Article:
Our survey demonstrates mixed practice with regard to the timing of ICU tracheostomy. Whilst, early tracheostomy undoubtedly benefits some patients, too proactive an approach to tracheostomy based purely on anticipated length of ventilation may not be in every patient's best interest, particularly where underlying cardiorespiratory physiological function is good and the underlying condition that has resulted in ICU admission is readily reversible. We did not take any specific details of the casemix of the units surveyed – to have done would have increased the data collected enormously – and so, cannot make any comment as to the appropriateness of the mixed practice seen. Nonetheless, it is likely that opinions on this issue do vary.

Post tracheostomy care and follow-up

Routine post insertion change of the tracheostomy tube every two weeks helps to reduce granulation tissue, incidence of tracheal stenosis and bacterial contamination of the stoma [22]. In our survey half the units changed the tube after 28 days or only when it was blocked. Perhaps more alarming is the lack of follow up to identify longer term complications following ICU tracheostomy. Compared to previous surveys [1517], follow-up after ICU discharge has marginally increased to 41%. Lack of solid data on the consequences of ICU tracheostomy is surely needed on each and every unit in order to allow a fuller risk/benefit assessment for each patient where tracheostomy is being considered, especially if significant morbidity is being missed from the procedure. Knowledge of the complications that occur may also help to inform which patients should receive a tracheostomy and when.


This survey has created a snapshot of the current practice of ICU tracheostomy in the UK. Percutaneous tracheostomy is the preferred technique in the majority of units when compared to surgical tracheostomy, with a single dilatation technique being favoured by the majority. There is mixed practice with regards to the timing of ICU tracheostomy, which suggests heterogeneous opinions. There is still a fairly low level of routine follow-up after ICU discharge, which may mean significant morbidity is being missed, representing a major omission in our attempt to fully understand the risks and benefits to individual ICU patients.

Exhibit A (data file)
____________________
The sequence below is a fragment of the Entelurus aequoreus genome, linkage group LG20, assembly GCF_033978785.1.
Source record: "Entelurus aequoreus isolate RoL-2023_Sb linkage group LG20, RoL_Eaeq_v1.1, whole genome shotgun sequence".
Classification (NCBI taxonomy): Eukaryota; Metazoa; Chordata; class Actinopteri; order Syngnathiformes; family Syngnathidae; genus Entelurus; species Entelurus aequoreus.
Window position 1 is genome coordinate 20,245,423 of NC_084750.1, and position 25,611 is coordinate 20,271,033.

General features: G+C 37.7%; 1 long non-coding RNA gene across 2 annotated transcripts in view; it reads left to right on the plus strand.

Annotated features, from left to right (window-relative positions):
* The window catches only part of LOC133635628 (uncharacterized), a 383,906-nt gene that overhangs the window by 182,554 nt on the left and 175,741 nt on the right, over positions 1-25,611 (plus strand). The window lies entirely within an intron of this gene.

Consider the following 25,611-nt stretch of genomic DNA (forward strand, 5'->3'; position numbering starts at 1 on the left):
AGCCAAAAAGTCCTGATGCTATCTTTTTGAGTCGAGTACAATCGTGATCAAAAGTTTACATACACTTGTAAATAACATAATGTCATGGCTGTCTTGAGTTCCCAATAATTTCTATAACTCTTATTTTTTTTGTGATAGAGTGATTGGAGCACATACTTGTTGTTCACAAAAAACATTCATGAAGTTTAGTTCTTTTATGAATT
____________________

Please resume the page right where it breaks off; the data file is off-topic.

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The Critical Care Unit (QEH Kings Lynn) funded the overhead costs for this study

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Correspondence to Tonny Veenith.

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The authors declare that they have no competing interests.

Authors' contributions

TV, SG, PY conceived the study, and participated in its design and coordination. JC, TS revised the manuscript after peer review with full access to survey data. All authors read and approved the final manuscript.

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Veenith, T., Ganeshamoorthy, S., Standley, T. et al. Intensive care unit tracheostomy: a snapshot of UK practice. Int Arch Med 1, 21 (2008).